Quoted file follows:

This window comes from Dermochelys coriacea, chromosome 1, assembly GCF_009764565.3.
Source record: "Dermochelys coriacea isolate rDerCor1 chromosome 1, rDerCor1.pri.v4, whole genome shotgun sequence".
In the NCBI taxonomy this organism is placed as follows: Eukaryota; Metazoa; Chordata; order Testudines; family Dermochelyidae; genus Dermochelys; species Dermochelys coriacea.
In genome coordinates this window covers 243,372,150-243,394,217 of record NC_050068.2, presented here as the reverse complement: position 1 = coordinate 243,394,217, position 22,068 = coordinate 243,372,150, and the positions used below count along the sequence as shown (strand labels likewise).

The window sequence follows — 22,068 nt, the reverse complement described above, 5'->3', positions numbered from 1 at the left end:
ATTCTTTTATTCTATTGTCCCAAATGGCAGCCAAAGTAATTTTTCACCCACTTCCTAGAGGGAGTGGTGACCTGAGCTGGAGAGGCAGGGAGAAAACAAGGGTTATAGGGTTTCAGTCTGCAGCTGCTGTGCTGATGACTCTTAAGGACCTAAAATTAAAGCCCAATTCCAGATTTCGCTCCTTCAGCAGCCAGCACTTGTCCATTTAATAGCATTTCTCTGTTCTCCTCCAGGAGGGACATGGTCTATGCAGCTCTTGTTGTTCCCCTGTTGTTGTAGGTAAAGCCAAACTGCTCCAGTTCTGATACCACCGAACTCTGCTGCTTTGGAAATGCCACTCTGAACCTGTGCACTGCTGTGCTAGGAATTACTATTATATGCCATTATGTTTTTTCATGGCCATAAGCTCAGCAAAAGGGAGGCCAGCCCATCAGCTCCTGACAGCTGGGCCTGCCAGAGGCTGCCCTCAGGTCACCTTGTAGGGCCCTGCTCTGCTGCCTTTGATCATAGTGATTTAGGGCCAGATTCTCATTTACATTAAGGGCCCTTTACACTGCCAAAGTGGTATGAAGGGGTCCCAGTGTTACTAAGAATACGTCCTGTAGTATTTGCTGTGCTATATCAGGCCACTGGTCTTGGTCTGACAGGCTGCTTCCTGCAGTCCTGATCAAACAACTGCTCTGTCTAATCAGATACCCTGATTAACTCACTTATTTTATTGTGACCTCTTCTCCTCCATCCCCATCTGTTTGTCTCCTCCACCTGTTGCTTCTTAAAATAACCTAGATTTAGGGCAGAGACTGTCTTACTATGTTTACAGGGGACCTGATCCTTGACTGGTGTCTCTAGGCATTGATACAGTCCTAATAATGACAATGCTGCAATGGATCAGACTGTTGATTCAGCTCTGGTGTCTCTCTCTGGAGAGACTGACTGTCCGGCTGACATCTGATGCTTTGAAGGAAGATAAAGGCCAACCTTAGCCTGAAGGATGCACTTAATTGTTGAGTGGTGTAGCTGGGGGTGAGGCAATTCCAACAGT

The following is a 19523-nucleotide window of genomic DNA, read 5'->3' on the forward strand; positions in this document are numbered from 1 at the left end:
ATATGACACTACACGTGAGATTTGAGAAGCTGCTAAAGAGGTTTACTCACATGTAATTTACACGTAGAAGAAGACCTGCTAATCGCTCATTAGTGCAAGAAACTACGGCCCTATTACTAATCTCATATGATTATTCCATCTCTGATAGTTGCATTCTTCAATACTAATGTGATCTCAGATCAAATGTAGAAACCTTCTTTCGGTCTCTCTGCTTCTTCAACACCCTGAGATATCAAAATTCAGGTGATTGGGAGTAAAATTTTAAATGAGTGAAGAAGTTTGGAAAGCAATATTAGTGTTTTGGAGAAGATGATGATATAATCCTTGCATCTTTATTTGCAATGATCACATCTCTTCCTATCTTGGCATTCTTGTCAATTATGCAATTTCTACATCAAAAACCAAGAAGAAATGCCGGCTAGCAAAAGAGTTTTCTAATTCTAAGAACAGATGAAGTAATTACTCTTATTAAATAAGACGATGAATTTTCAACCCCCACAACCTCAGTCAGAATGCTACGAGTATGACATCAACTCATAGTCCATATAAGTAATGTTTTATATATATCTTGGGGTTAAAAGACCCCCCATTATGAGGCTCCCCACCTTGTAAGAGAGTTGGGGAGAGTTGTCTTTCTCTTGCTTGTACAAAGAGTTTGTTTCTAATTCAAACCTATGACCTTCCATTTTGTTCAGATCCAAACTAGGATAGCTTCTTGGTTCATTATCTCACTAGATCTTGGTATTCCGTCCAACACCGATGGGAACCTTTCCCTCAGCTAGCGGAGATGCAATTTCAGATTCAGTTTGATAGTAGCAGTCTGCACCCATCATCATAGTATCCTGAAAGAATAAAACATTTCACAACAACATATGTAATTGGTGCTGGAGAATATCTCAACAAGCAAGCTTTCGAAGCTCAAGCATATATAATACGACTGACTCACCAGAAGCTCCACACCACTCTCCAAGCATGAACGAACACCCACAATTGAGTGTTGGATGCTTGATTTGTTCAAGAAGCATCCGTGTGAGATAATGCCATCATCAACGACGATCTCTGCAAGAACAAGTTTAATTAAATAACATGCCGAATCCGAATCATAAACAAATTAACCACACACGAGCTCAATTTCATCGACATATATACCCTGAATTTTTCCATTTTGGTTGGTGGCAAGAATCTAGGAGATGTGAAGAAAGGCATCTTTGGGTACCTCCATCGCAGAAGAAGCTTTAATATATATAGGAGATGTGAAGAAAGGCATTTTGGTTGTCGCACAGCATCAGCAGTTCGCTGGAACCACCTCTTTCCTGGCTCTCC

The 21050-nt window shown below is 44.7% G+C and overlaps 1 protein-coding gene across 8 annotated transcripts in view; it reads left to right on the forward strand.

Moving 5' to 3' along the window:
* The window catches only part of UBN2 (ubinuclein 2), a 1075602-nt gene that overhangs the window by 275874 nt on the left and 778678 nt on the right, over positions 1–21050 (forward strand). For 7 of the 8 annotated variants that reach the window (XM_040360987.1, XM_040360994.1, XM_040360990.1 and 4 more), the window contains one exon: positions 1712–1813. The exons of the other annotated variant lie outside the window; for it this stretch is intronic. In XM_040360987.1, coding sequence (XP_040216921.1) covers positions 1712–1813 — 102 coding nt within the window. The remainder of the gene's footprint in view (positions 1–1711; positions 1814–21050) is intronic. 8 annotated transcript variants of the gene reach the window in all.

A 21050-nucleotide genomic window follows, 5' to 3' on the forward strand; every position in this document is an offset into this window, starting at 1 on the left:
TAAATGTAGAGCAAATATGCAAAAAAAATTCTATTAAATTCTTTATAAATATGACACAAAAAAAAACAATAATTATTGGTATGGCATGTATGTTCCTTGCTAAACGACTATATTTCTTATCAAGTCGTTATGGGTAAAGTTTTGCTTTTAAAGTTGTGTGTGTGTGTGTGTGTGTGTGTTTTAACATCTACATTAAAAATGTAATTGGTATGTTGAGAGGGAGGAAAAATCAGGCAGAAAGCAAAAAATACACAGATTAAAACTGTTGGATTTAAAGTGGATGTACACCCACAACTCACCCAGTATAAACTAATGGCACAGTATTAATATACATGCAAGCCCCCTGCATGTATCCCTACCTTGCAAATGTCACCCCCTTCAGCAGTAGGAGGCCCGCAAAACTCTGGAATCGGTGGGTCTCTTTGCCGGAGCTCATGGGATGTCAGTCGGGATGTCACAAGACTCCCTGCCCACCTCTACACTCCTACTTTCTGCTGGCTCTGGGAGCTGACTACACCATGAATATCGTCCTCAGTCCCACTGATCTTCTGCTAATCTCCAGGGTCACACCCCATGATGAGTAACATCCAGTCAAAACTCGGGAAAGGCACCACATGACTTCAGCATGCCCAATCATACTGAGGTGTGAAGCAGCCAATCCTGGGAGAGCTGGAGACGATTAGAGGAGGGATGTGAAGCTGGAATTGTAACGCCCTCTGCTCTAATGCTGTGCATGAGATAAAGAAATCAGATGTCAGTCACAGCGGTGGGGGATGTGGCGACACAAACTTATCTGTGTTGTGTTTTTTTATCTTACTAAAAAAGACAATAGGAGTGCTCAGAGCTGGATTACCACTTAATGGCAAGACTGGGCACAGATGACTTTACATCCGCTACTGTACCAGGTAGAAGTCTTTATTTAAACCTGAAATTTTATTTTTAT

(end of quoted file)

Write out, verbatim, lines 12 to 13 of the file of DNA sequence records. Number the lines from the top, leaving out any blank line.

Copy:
A 21050-nucleotide genomic window follows, 5' to 3' on the forward strand; every position in this document is an offset into this window, starting at 1 on the left:
TAAATGTAGAGCAAATATGCAAAAAAAATTCTATTAAATTCTTTATAAATATGACACAAAAAAAAACAATAATTATTGGTATGGCATGTATGTTCCTTGCTAAACGACTATATTTCTTATCAAGTCGTTATGGGTAAAGTTTTGCTTTTAAAGTTGTGTGTGTGTGTGTGTGTGTGTGTTTTAACATCTACATTAAAAATGTAATTGGTATGTTGAGAGGGAGGAAAAATCAGGCAGAAAGCAAAAAATACACAGATTAAAACTGTTGGATTTAAAGTGGATGTACACCCACAACTCACCCAGTATAAACTAATGGCACAGTATTAATATACATGCAAGCCCCCTGCATGTATCCCTACCTTGCAAATGTCACCCCCTTCAGCAGTAGGAGGCCCGCAAAACTCTGGAATCGGTGGGTCTCTTTGCCGGAGCTCATGGGATGTCAGTCGGGATGTCACAAGACTCCCTGCCCACCTCTACACTCCTACTTTCTGCTGGCTCTGGGAGCTGACTACACCATGAATATCGTCCTCAGTCCCACTGATCTTCTGCTAATCTCCAGGGTCACACCCCATGATGAGTAACATCCAGTCAAAACTCGGGAAAGGCACCACATGACTTCAGCATGCCCAATCATACTGAGGTGTGAAGCAGCCAATCCTGGGAGAGCTGGAGACGATTAGAGGAGGGATGTGAAGCTGGAATTGTAACGCCCTCTGCTCTAATGCTGTGCATGAGATAAAGAAATCAGATGTCAGTCACAGCGGTGGGGGATGTGGCGACACAAACTTATCTGTGTTGTGTTTTTTTATCTTACTAAAAAAGACAATAGGAGTGCTCAGAGCTGGATTACCACTTAATGGCAAGACTGGGCACAGATGACTTTACATCCGCTACTGTACCAGGTAGAAGTCTTTATTTAAACCTGAAATTTTATTTTTAT